With the advances in synchrotron x-ray and neutron facilities, the neutron and synchrotron x-ray diffractometers are being equipped with load frames, a furnace, and other various sample environments. Hence, real-time in situ diffraction measurements are possible using these facilities. For example, VULCAN7072 is dedicated to studying the mechanical behavior of materials at the SNS of ORNL. The special feature of this diverse sample environment bridges traditional mechanical tests and the underlying microstructure characterizations. In their article in this issue, An et al.73 demonstrate several unique examples of in situ measurements, which now are routine operations of VULCAN.

Extension of the AI technology to correlate in situ advanced light-source results, traditional protocols, and high-throughput examinations is expected in future elevated-temperature materials development, including HEAs.74

Further advances and opportunities

New metallurgical routes facilitating nanotechnology to explore the new territory of high specific strength for elevated-temperature metals are expected for structural applications. Researchers fabricated bulk ultrafine-grained (UFG)/nanocrystalline metals via slow cooling by instilling a continuous nucleation and growth control mechanism during slow cooling.75 The bulk UFG/nanocrystalline metal with nanoparticles (bulk Cu ingots with WC nanoparticles) also reveals unprecedented thermal stability up to 1023 K, which is 75% of the melting temperature of Cu. Humphry-Baker et al. established a mechanochemical reaction between solid phases for 3D printing high-specific strength metals to reduce specific strengths.76 Meanwhile, Lin et al. strengthen metals using UFG/nanocrystalline phases, unlike conventional microstructure-refinement methods.77


This issue explores the state of the latest metal mixology for high-temperature applications. The microstructural degradation and failure mechanisms of the materials subjected to heating are reported for future applications associated with complex mechanical and thermal-loading conditions during service. The objective of this issue is to review modern tools, integrated with focused materials, to report innovative metallic systems, mainly HEAs for high-temperature applications. The issue explores advanced metallic systems of HEAs and BMGs, modern characterization, and computational tools for the development of the high-temperature metals, and creep behavior and thermal stability of some HEAs. Specifically, at higher temperatures, vacancy-induced behavior becomes critical, especially for HEAS.78 Lin et al.79 review some of the latest results of the creep for HEAS for this emergent field via nanoindentation technology. The content also includes alloy design, microstructure engineering, process development, machine-learning, high-throughput technology, and mechanistic modeling for deformation.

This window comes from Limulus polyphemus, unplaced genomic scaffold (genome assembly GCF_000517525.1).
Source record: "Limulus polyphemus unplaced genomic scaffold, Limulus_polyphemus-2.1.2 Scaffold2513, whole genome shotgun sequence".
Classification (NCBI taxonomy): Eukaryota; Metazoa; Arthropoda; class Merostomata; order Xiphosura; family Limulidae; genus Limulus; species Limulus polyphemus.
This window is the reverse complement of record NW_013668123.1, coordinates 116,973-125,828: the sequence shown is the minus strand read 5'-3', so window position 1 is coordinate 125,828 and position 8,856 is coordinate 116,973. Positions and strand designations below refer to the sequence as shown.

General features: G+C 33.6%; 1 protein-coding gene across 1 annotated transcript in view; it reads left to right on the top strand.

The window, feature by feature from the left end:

We thank C. Daniel of the Oak Ridge National Laboratory (ORNL) for his help with this introductory article. We sincerely appreciate C.-C. Kao, National Chiao Tung University. E.W.H. is grateful for the financial support of the Ministry of Science and Technology (Taiwan) Program Nos. 107–2628-E-009–001-MY3, 107–3017-F-007–003, and 108–2221-E-009–131-MY4. The present work was financially supported by the “High Entropy Materials Center” from The Featured Areas Research Center Program within the framework of the Higher Education Sprout Project of the Ministry of Education in Taiwan. P.K.L. appreciates support from the US Army Research Office Project Nos. W911NF-13–1-0438 and W911NF-19–2-0049 with program managers, M.P. Bakas, S.N. Mathaudhu, and D.M. Stepp. P.K.L. thanks the National Science Foundation (DMR-1611180 and 1809640) with program directors, G. Shiflet and D. Farkas. E.W.H. thanks the National Synchrotron Radiation Research Center (NSRRC) Neutron Programs.


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E-Wen Huang is an associate professor in the Department of Materials Science and Engineering at National Chiao Tung University, Taiwan. He obtained his PhD degree from The University of Tennessee in 2009. He is a recipient of the Ludo Frevel Crystallography Scholarship Award from the International Centre for Diffraction Data in 2009, Young Leaders Professional Development Award from TMS in 2016, and the Ta-You Wu Memorial Award in 2017. He is an editorial board member of Scientific Reports. Huang can be reached by email at .

Peter K. Liaw is a professor and the Ivan Racheff Chair of Excellence at The University of Tennessee (UT). He is a Fellow of The Minerals, Metals & Materials Society (TMS) and ASM International. His awards include UT’s Outstanding Teacher Award, the Moses E. and Mayme Brooks Distinguished Professor Award, Engineering Research Fellow Award, National Alumni Association Distinguished Service Professor Award, the L.R. Hesler Award, the John Fisher Professorship at UT, and the TMS Distinguished Service Award. Liaw can be reached by email at .